Bula vinaka and a very good afternoon to all the media representatives present here this afternoon for this important press conference.
As you are all aware that there has been a lot of comments made in the media regarding the operations of the Technical College of Fiji (TCF).
While we welcome the great enthusiasm with which commentators are voicing their opinion in the media, we would like to take this opportunity to clarify some misinformation that unfortunately has been picked up by the media and also being pedalled on social media platforms.
The Fiji National University has in the last few days made several statements in the media and we encourage you to read these statements and understand the review process that’s being undertaken. Let me categorically state that misinformation is in no way assisting nor making any valuable input into the important process being undertaken by FNU.
Response to claims by Union Through the media, we have been made aware a Union leader claims that the reason for the review process is that FNU needs Government to provide funding so we can continue with TCF operations.
The union has also further threatened legal proceedings against possible termination of staff. T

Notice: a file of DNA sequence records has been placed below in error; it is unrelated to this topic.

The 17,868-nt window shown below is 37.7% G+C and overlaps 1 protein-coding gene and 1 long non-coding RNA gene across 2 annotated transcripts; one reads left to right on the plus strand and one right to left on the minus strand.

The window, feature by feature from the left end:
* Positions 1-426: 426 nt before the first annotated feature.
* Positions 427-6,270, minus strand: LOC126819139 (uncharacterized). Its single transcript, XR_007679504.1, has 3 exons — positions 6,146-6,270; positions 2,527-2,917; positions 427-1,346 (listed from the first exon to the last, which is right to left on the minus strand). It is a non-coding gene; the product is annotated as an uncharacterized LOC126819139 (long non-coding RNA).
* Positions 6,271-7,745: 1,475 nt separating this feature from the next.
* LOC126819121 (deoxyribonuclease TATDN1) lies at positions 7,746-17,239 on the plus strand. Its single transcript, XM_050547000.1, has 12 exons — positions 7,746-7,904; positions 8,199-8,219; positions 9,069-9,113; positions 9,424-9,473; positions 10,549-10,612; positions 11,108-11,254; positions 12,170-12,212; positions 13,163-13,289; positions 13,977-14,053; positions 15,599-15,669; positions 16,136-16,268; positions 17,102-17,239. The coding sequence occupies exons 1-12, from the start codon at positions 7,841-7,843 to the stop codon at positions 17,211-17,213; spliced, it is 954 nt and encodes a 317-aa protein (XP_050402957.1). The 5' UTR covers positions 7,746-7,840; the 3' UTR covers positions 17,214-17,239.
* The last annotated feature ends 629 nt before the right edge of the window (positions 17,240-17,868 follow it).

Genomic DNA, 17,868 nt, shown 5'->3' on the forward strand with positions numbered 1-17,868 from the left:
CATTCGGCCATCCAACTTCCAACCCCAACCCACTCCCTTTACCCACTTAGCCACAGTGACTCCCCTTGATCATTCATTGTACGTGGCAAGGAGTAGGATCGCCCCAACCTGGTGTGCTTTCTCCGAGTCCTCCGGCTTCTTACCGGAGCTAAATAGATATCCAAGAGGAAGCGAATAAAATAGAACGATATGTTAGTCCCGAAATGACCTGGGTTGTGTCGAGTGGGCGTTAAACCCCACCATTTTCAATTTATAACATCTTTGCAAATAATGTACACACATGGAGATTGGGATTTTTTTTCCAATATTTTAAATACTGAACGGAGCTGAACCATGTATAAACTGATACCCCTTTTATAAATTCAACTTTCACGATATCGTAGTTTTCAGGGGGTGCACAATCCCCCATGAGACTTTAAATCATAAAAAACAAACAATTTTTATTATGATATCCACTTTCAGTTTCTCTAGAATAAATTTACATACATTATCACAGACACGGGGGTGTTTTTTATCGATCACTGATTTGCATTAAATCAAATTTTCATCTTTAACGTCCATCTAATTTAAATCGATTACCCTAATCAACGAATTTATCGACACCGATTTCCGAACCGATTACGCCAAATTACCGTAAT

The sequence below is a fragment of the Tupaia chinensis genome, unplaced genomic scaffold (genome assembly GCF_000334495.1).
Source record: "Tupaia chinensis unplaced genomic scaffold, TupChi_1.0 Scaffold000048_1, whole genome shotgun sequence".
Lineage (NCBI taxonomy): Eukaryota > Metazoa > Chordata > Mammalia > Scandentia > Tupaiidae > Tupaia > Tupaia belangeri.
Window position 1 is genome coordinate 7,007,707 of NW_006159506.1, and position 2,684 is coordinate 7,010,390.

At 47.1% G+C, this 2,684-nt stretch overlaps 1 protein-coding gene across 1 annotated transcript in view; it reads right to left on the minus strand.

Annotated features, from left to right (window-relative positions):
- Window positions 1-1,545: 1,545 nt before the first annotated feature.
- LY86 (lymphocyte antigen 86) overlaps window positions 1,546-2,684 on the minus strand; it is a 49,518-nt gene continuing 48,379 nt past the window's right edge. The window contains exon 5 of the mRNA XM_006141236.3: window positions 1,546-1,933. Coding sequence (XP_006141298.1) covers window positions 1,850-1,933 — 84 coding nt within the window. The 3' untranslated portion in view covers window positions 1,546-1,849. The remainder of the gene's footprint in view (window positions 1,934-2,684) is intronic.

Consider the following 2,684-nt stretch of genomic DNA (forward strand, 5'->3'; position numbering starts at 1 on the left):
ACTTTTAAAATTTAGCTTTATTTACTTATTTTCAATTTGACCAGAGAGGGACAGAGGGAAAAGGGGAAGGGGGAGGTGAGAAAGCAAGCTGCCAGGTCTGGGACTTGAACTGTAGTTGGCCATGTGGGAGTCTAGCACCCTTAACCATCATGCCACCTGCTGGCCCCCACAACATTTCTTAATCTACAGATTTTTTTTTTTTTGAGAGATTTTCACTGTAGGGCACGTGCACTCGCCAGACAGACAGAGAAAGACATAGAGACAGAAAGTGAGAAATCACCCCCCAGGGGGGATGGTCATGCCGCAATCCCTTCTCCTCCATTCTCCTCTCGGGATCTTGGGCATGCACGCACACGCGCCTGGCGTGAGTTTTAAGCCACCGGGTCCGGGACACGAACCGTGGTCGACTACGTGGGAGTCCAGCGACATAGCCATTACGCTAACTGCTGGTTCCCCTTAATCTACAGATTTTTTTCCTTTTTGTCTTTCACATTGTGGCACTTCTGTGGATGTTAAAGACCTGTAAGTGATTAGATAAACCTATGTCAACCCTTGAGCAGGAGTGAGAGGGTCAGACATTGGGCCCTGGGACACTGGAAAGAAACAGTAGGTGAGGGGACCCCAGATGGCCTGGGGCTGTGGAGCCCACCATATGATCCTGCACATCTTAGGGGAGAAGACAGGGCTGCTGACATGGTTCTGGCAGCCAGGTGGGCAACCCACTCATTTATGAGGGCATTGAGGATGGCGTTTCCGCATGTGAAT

he Fiji National University would like to state that Government funding is NOT the reason for the extensive review of the operations currently being undertaken at TCF, but it is being done to streamline and strengthen the delivery of its programmes.
This exercise is focused on areas of learning and teaching resources, student numbers, programme quality, teaching skills and qualifications, and quality of facilities.
A major part of the review includes a consultation process with key stakeholders including staff, Government through the Ministry of Education, Heritage and Arts and industry representatives.
Claims by other commentators
There also have been comments around the establishment of TCF by Government, the quality of teachers and graduates.
Let me state, the Technical College of Fiji was set up as an institution to address the growing number of youths who were falling out of the formal education system.
It was a visionary decision which served its purpose and provided training, qualification and employment to many Fijian families who would otherwise have been left to a life of unemployment and poverty.